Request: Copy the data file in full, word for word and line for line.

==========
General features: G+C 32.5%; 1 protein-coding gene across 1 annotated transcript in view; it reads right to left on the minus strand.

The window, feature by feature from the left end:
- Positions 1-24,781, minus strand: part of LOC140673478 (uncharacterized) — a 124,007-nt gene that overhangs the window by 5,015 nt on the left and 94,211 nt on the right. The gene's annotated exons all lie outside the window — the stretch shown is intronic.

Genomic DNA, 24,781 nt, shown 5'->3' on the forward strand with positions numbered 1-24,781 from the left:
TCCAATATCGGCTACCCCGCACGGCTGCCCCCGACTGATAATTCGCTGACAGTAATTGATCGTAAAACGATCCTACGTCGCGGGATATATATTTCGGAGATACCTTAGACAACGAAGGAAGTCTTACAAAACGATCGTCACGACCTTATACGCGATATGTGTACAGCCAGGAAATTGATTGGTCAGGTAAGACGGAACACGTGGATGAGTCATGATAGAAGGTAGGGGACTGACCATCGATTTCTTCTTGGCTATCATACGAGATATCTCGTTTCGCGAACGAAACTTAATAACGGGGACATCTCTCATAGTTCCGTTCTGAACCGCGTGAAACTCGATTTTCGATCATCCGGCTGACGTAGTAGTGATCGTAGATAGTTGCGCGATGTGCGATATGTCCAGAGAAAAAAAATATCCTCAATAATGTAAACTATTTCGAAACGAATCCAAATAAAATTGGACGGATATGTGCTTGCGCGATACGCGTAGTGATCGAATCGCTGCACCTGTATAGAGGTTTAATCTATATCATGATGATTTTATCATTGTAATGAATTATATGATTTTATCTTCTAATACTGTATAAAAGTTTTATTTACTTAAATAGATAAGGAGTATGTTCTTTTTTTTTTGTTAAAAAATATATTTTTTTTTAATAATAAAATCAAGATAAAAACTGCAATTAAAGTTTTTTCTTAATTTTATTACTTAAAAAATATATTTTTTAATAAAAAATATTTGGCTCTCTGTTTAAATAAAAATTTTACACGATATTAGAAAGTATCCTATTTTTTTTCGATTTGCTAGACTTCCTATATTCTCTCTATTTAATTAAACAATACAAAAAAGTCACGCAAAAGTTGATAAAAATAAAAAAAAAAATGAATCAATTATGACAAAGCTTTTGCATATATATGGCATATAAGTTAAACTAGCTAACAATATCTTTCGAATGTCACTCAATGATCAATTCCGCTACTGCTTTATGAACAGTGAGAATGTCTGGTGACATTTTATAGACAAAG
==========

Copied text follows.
General features: G+C 32.5%; 1 protein-coding gene across 1 annotated transcript in view; it reads right to left on the minus strand.

The window, feature by feature from the left end:
- Positions 1-24,781, minus strand: part of LOC140673478 (uncharacterized) — a 124,007-nt gene that overhangs the window by 5,015 nt on the left and 94,211 nt on the right. The gene's annotated exons all lie outside the window — the stretch shown is intronic.

Genomic DNA, 24,781 nt, shown 5'->3' on the forward strand with positions numbered 1-24,781 from the left:
TCCAATATCGGCTACCCCGCACGGCTGCCCCCGACTGATAATTCGCTGACAGTAATTGATCGTAAAACGATCCTACGTCGCGGGATATATATTTCGGAGATACCTTAGACAACGAAGGAAGTCTTACAAAACGATCGTCACGACCTTATACGCGATATGTGTACAGCCAGGAAATTGATTGGTCAGGTAAGACGGAACACGTGGATGAGTCATGATAGAAGGTAGGGGACTGACCATCGATTTCTTCTTGGCTATCATACGAGATATCTCGTTTCGCGAACGAAACTTAATAACGGGGACATCTCTCATAGTTCCGTTCTGAACCGCGTGAAACTCGATTTTCGATCATCCGGCTGACGTAGTAGTGATCGTAGATAGTTGCGCGATGTGCGATATGTCCAGAGAAAAAAAATATCCTCAATAATGTAAACTATTTCGAAACGAATCCAAATAAAATTGGACGGATATGTGCTTGCGCGATACGCGTAGTGATCGAATCGCTGCACCTGTATAGAGGTTTAATCTATATCATGATGATTTTATCATTGTAATGAATTATATGATTTTATCTTCTAATACTGTATAAAAGTTTTATTTACTTAAATAGATAAGGAGTATGTTCTTTTTTTTTTGTTAAAAAATATATTTTTTTTTAATAATAAAATCAAGATAAAAACTGCAATTAAAGTTTTTTCTTAATTTTATTACTTAAAAAATATATTTTTTAATAAAAAATATTTGGCTCTCTGTTTAAATAAAAATTTTACACGATATTAGAAAGTATCCTATTTTTTTTCGATTTGCTAGACTTCCTATATTCTCTCTATTTAATTAAACAATACAAAAAAGTCACGCAAAAGTTGATAAAAATAAAAAAAAAAATGAATCAATTATGACAAAGCTTTTGCATATATATGGCATATAAGTTAAACTAGCTAACAATATCTTTCGAATGTCACTCAATGATCAATTCCGCTACTGCTTTATGAACAGTGAGAATGTCTGGTGACATTTTATAGACAAAG